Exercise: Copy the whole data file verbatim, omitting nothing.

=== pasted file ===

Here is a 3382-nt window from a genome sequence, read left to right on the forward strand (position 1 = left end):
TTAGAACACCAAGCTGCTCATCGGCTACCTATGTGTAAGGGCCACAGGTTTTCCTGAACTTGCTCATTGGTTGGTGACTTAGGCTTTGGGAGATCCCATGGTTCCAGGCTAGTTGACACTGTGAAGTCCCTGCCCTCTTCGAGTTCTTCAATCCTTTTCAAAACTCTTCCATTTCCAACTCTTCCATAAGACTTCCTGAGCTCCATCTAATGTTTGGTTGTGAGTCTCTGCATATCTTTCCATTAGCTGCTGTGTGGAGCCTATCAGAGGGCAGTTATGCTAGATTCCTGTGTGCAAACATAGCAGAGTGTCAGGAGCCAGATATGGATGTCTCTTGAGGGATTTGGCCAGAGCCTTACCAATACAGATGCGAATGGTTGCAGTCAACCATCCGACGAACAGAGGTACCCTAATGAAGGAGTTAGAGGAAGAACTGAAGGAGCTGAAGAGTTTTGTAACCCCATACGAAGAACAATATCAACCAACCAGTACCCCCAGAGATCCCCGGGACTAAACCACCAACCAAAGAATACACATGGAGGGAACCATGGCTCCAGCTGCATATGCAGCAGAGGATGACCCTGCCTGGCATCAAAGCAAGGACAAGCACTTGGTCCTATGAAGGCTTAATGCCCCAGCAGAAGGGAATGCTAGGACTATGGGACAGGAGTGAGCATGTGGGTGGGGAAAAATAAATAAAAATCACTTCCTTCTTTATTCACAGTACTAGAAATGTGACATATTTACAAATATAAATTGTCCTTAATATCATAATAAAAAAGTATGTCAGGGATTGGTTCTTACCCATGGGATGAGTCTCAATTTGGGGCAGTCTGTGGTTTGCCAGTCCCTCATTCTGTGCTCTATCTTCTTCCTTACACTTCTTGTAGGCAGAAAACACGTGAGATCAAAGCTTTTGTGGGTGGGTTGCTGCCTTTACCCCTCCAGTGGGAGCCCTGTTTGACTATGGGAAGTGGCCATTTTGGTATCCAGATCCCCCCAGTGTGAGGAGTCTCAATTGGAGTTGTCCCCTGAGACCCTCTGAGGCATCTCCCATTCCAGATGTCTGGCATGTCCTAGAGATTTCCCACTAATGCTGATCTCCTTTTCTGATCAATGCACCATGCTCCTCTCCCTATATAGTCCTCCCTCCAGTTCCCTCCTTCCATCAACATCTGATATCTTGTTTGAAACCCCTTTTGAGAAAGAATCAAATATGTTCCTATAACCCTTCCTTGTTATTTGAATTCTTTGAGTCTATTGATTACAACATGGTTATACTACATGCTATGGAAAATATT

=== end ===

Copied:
Here is a 3382-nt window from a genome sequence, read left to right on the forward strand (position 1 = left end):
TTAGAACACCAAGCTGCTCATCGGCTACCTATGTGTAAGGGCCACAGGTTTTCCTGAACTTGCTCATTGGTTGGTGACTTAGGCTTTGGGAGATCCCATGGTTCCAGGCTAGTTGACACTGTGAAGTCCCTGCCCTCTTCGAGTTCTTCAATCCTTTTCAAAACTCTTCCATTTCCAACTCTTCCATAAGACTTCCTGAGCTCCATCTAATGTTTGGTTGTGAGTCTCTGCATATCTTTCCATTAGCTGCTGTGTGGAGCCTATCAGAGGGCAGTTATGCTAGATTCCTGTGTGCAAACATAGCAGAGTGTCAGGAGCCAGATATGGATGTCTCTTGAGGGATTTGGCCAGAGCCTTACCAATACAGATGCGAATGGTTGCAGTCAACCATCCGACGAACAGAGGTACCCTAATGAAGGAGTTAGAGGAAGAACTGAAGGAGCTGAAGAGTTTTGTAACCCCATACGAAGAACAATATCAACCAACCAGTACCCCCAGAGATCCCCGGGACTAAACCACCAACCAAAGAATACACATGGAGGGAACCATGGCTCCAGCTGCATATGCAGCAGAGGATGACCCTGCCTGGCATCAAAGCAAGGACAAGCACTTGGTCCTATGAAGGCTTAATGCCCCAGCAGAAGGGAATGCTAGGACTATGGGACAGGAGTGAGCATGTGGGTGGGGAAAAATAAATAAAAATCACTTCCTTCTTTATTCACAGTACTAGAAATGTGACATATTTACAAATATAAATTGTCCTTAATATCATAATAAAAAAGTATGTCAGGGATTGGTTCTTACCCATGGGATGAGTCTCAATTTGGGGCAGTCTGTGGTTTGCCAGTCCCTCATTCTGTGCTCTATCTTCTTCCTTACACTTCTTGTAGGCAGAAAACACGTGAGATCAAAGCTTTTGTGGGTGGGTTGCTGCCTTTACCCCTCCAGTGGGAGCCCTGTTTGACTATGGGAAGTGGCCATTTTGGTATCCAGATCCCCCCAGTGTGAGGAGTCTCAATTGGAGTTGTCCCCTGAGACCCTCTGAGGCATCTCCCATTCCAGATGTCTGGCATGTCCTAGAGATTTCCCACTAATGCTGATCTCCTTTTCTGATCAATGCACCATGCTCCTCTCCCTATATAGTCCTCCCTCCAGTTCCCTCCTTCCATCAACATCTGATATCTTGTTTGAAACCCCTTTTGAGAAAGAATCAAATATGTTCCTATAACCCTTCCTTGTTATTTGAATTCTTTGAGTCTATTGATTACAACATGGTTATACTACATGCTATGGAAAATATT